Without the rule of law, there is little that stands between us and totalitarian rule or anarchy.

If everyone has the right to determine that they will live only by laws and decrees they deem appropriate and just, then no-one has any rights at all.

This is what Jerry Brown and others who support sanctuary cities are declaring.

They are saying that they — not the federal government that we all elect — are in the right.

By their rationale, they are justified in not allowing the federal government to enforce the laws relative to the handling of illegal immigrants.

Brown and his followers in their crusade for sanctuary cities must be proud that they are walking in the footsteps of Faubus, Wallace and their crusades against civil rights and integration.

For all these believers, their personal hubris makes them believe they have the authority to depart from the rule of law as set by a constitutional democracy.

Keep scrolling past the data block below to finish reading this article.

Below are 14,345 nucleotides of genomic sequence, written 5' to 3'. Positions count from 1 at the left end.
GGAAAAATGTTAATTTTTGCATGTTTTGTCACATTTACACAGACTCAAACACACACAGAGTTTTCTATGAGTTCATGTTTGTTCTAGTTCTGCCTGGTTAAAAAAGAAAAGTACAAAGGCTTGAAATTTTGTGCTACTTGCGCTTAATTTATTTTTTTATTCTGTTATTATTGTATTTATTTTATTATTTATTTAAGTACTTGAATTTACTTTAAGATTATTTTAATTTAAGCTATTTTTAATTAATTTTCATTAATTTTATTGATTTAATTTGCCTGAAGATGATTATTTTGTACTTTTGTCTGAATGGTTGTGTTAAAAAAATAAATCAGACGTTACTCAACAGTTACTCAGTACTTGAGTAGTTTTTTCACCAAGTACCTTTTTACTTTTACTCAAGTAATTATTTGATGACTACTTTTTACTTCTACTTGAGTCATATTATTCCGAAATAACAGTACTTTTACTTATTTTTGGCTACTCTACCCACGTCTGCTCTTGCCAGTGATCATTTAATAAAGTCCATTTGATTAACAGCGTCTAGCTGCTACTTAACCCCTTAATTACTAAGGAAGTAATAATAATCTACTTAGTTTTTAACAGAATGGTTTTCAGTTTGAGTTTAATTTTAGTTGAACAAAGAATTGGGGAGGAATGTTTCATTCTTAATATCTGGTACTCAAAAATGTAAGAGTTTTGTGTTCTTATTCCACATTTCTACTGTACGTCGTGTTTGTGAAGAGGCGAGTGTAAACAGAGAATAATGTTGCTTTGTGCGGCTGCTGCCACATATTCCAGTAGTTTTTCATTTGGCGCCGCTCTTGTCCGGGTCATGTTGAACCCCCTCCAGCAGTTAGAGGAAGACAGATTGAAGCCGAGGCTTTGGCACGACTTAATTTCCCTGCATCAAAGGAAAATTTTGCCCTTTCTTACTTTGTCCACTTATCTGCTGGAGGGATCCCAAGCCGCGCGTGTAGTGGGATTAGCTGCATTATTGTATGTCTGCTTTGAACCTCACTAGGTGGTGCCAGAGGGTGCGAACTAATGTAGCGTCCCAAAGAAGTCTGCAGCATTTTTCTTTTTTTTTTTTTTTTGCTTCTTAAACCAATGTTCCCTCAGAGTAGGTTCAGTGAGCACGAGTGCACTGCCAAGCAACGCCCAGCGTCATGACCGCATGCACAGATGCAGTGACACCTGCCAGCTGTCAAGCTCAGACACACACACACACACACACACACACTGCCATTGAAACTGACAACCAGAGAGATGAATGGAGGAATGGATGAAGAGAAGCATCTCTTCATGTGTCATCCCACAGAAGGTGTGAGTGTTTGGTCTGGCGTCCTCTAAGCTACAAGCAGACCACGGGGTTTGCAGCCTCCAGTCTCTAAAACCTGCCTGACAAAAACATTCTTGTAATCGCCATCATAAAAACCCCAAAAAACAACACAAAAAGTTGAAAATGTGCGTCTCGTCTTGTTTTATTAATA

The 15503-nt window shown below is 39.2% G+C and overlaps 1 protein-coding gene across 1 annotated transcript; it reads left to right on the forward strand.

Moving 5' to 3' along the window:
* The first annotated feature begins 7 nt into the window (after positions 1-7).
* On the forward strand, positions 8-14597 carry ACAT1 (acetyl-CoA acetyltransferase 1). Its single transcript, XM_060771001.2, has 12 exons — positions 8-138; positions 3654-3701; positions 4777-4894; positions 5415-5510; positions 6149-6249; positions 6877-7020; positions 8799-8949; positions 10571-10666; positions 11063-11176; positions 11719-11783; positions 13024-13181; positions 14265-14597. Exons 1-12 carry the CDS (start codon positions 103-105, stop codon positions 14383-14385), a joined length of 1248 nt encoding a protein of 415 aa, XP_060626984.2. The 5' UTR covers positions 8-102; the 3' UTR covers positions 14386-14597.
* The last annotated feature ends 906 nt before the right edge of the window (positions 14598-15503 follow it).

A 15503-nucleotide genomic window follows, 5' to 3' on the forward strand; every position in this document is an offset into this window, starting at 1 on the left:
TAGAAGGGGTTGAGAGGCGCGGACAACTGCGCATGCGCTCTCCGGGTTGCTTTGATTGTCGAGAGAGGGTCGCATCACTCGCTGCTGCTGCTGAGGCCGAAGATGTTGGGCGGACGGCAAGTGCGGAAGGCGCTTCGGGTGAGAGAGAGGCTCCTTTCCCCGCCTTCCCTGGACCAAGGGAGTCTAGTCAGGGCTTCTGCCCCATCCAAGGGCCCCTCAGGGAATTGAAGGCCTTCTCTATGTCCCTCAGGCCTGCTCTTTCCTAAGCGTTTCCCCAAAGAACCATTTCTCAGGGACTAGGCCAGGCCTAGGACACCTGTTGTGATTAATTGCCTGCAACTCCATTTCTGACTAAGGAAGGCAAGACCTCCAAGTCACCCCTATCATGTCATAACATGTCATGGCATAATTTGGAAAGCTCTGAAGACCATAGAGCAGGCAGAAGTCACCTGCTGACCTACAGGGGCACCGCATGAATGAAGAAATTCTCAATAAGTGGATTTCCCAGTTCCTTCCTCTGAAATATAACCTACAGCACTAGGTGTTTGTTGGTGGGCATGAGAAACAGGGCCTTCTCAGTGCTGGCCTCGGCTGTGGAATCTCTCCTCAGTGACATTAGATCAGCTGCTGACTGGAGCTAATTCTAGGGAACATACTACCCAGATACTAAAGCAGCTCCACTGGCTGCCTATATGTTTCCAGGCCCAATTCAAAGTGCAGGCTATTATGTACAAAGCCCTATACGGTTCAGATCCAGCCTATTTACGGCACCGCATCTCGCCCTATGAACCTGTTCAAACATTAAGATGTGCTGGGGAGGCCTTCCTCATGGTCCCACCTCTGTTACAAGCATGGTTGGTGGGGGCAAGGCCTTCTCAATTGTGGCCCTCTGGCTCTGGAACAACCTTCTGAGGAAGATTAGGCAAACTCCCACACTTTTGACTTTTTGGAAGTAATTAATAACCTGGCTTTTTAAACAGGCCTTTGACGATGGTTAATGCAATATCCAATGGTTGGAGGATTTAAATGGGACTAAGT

Where does this end, this downhill slide of ignoring the rule of law and the terms of the constitution? 

It ends with chaos and the potential rise of government by the dictates of the few. 

It ends with no one being safe from the power of the self-righteous to impose on those with whom they disagree an arbitrary and dictatorial form of governance. 

It ends with fundamental damage to our constitutional democracy, and the rule of law that is at its foundation.

Judd Gregg (R) is a former governor and three-term senator from New Hampshire who served as chairman and ranking member of the Senate Budget Committee, and as ranking member of the Senate Appropriations Foreign Operations subcommittee.